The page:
Home > News > World
Friday July 11, 2014 MYT 1:20:02 AM
Friday July 11, 2014 MYT 1:21:06 AM
YANGON, July 10 (Reuters) – Four journalists and a newspaper boss were sentenced in Myanmar on Thursday to 10 years' jail with hard labour for reporting about an alleged chemical weapons factory, legal and media sources said.
A court in the central town of Pakokku handed down the sentences to four reporters and the chief executive of the Unity newspaper.
Lu Maw Naing, Yarzar Oo, Paing Thet Kyaw, Sithu Soe and Tint San were arrested earlier this year under Myanmar's 1923 Official Secrets Act after reporting that a factory under the control of the Ministry of Defence was producing chemical weapons. The government denied the allegations.
“This is a very dark day for freedom of expression in Myanmar. These five media workers have done nothing but cover a story that is in the public interest,” said Rupert Abbott, Amnesty International’s Deputy Asia-Pacific Director.
On Tuesday, media widely reported that three editors from the Bi Mon Te Nay journal had been detained after publishing an article saying opposition leader Aung San Suu Kyi and some ethnic leaders had been appointed to an interim government.
Myanmar's two-year experiment with press freedom at first moved rapidly under President Thein Sein, a former military commander whose reforms since 2011 have helped persuade Europe and the United States to roll back crippling trade sanctions.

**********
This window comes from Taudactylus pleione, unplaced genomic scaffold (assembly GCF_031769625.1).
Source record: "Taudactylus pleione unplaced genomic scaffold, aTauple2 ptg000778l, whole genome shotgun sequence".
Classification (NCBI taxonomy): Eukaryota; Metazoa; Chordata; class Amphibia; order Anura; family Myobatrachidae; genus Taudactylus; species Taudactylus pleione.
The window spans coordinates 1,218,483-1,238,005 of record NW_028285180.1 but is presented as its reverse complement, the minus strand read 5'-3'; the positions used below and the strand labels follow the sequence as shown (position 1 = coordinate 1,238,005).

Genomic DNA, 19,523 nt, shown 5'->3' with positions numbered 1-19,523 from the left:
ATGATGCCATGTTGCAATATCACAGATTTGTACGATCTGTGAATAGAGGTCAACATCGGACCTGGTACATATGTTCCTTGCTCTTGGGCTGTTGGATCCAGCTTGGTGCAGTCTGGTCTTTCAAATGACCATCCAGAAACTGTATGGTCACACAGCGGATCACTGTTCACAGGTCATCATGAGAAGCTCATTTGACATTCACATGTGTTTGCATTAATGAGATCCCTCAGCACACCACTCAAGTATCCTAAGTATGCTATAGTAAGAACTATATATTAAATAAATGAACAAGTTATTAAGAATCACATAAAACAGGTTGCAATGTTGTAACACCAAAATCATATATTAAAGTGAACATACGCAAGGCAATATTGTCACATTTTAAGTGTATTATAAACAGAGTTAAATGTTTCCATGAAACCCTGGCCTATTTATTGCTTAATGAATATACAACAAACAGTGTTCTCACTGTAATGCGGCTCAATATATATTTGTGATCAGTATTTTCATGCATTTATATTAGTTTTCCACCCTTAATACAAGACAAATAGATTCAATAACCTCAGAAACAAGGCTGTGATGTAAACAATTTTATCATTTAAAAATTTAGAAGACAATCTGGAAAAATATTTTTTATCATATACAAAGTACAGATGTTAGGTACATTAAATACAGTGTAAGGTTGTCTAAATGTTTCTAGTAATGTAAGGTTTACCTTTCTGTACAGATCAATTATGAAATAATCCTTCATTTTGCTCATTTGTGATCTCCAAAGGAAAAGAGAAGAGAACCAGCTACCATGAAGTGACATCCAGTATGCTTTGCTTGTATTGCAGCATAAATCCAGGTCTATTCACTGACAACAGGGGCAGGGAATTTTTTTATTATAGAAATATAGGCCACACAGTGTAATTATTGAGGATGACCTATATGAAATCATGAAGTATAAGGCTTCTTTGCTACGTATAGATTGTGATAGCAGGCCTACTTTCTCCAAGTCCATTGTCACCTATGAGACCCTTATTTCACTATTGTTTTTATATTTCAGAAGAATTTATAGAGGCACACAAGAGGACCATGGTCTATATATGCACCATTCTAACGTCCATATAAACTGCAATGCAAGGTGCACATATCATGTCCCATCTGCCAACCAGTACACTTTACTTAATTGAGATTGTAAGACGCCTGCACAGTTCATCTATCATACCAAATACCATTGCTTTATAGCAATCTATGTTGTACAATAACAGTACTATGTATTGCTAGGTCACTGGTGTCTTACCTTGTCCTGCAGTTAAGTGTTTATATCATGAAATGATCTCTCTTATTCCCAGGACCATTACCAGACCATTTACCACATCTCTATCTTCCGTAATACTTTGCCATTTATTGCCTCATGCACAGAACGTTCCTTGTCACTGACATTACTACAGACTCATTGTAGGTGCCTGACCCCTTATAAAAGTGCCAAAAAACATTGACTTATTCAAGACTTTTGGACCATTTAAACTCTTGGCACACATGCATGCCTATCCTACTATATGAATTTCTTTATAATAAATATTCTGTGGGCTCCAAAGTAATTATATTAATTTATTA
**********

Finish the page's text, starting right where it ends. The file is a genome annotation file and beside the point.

However, a string of arrests over the past seven months have reversed the trend.
“The authorities are continuing to rely on draconian laws to silence dissenting views or fair reporting, just like the previous military government did,” said Amnesty’s Abbott.
(Reporting by Aung Hla Tun and Paul Mooney; Editing by Mark Trevelyan)
Myanmar journalists on trial for reporting alleged chemical weapons factory
U.S. says Myanmar journalists' sentences 'send wrong message'
MP: At least 10 dead in Myanmar riots
Myanmar parliament calls for ceasefire with Kachin rebels
Myanmar leader gives first New Year address
Martial law to stay in Thailand - minister
Obama unveils U.S. immigration reform, setting up fight with Republicans
Last British governor of Hong Kong says confront China on rights
Banking service for child labourers
China's defence minister calls for improved crisis management
Scientists studying rare tapeworm living in man's brain
Youths taking part in AND1 challenge gear up for the big tournament this Sunday
Remembering Mike Nichols
Ex-finance minister warns Putin against populism, conservatism
Copyright © 1995-2014 Star Publications (M) Bhd (Co No 10894-D)